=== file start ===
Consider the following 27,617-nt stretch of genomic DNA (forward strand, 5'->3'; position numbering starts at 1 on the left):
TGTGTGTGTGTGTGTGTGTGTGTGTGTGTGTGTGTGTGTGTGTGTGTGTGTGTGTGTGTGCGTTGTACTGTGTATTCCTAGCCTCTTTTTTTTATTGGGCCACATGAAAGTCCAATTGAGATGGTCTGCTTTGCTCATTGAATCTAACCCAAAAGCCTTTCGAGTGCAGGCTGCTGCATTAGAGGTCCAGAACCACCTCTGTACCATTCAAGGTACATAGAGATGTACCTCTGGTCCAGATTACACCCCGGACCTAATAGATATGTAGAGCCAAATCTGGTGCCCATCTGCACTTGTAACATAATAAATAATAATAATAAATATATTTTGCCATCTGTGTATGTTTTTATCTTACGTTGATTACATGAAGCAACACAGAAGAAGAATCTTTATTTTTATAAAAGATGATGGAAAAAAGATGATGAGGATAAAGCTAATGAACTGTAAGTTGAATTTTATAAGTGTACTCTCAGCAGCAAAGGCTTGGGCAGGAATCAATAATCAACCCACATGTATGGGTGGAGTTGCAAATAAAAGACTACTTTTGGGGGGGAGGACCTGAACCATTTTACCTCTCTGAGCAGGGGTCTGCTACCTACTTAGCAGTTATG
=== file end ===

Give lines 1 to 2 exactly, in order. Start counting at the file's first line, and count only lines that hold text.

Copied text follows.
Consider the following 27,617-nt stretch of genomic DNA (forward strand, 5'->3'; position numbering starts at 1 on the left):
TGTGTGTGTGTGTGTGTGTGTGTGTGTGTGTGTGTGTGTGTGTGTGTGTGTGTGTGTGTGCGTTGTACTGTGTATTCCTAGCCTCTTTTTTTTATTGGGCCACATGAAAGTCCAATTGAGATGGTCTGCTTTGCTCATTGAATCTAACCCAAAAGCCTTTCGAGTGCAGGCTGCTGCATTAGAGGTCCAGAACCACCTCTGTACCATTCAAGGTACATAGAGATGTACCTCTGGTCCAGATTACACCCCGGACCTAATAGATATGTAGAGCCAAATCTGGTGCCCATCTGCACTTGTAACATAATAAATAATAATAATAAATATATTTTGCCATCTGTGTATGTTTTTATCTTACGTTGATTACATGAAGCAACACAGAAGAAGAATCTTTATTTTTATAAAAGATGATGGAAAAAAGATGATGAGGATAAAGCTAATGAACTGTAAGTTGAATTTTATAAGTGTACTCTCAGCAGCAAAGGCTTGGGCAGGAATCAATAATCAACCCACATGTATGGGTGGAGTTGCAAATAAAAGACTACTTTTGGGGGGGAGGACCTGAACCATTTTACCTCTCTGAGCAGGGGTCTGCTACCTACTTAGCAGTTATG